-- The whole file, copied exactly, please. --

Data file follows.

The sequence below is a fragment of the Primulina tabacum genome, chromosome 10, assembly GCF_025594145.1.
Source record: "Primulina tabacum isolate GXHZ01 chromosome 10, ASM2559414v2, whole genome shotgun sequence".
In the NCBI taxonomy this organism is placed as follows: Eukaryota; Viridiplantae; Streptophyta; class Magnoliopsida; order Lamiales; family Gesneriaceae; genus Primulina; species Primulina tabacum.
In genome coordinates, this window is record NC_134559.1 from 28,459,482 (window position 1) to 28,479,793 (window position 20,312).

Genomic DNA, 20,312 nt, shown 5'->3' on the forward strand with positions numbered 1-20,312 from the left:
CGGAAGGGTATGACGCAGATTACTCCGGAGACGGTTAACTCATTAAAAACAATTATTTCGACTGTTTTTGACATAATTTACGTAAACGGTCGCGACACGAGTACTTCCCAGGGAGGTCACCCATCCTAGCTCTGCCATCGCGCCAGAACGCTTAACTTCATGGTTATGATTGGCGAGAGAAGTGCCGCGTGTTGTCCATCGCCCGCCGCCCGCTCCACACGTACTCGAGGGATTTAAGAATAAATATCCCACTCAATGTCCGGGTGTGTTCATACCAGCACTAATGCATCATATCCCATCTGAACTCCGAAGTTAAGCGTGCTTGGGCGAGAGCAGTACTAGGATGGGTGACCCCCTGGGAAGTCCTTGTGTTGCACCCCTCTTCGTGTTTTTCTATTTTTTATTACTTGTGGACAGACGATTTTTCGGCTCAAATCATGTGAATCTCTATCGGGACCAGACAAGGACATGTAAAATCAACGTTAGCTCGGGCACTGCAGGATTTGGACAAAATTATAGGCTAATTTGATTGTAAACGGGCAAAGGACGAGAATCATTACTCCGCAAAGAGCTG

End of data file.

The sequence below is a fragment of the Primulina tabacum genome, chromosome 10, assembly GCF_025594145.1.
Source record: "Primulina tabacum isolate GXHZ01 chromosome 10, ASM2559414v2, whole genome shotgun sequence".
In the NCBI taxonomy this organism is placed as follows: Eukaryota; Viridiplantae; Streptophyta; class Magnoliopsida; order Lamiales; family Gesneriaceae; genus Primulina; species Primulina tabacum.
In genome coordinates, this window is record NC_134559.1 from 28,459,482 (window position 1) to 28,479,793 (window position 20,312).

Genomic DNA, 20,312 nt, shown 5'->3' on the forward strand with positions numbered 1-20,312 from the left:
CGGAAGGGTATGACGCAGATTACTCCGGAGACGGTTAACTCATTAAAAACAATTATTTCGACTGTTTTTGACATAATTTACGTAAACGGTCGCGACACGAGTACTTCCCAGGGAGGTCACCCATCCTAGCTCTGCCATCGCGCCAGAACGCTTAACTTCATGGTTATGATTGGCGAGAGAAGTGCCGCGTGTTGTCCATCGCCCGCCGCCCGCTCCACACGTACTCGAGGGATTTAAGAATAAATATCCCACTCAATGTCCGGGTGTGTTCATACCAGCACTAATGCATCATATCCCATCTGAACTCCGAAGTTAAGCGTGCTTGGGCGAGAGCAGTACTAGGATGGGTGACCCCCTGGGAAGTCCTTGTGTTGCACCCCTCTTCGTGTTTTTCTATTTTTTATTACTTGTGGACAGACGATTTTTCGGCTCAAATCATGTGAATCTCTATCGGGACCAGACAAGGACATGTAAAATCAACGTTAGCTCGGGCACTGCAGGATTTGGACAAAATTATAGGCTAATTTGATTGTAAACGGGCAAAGGACGAGAATCATTACTCCGCAAAGAGCTG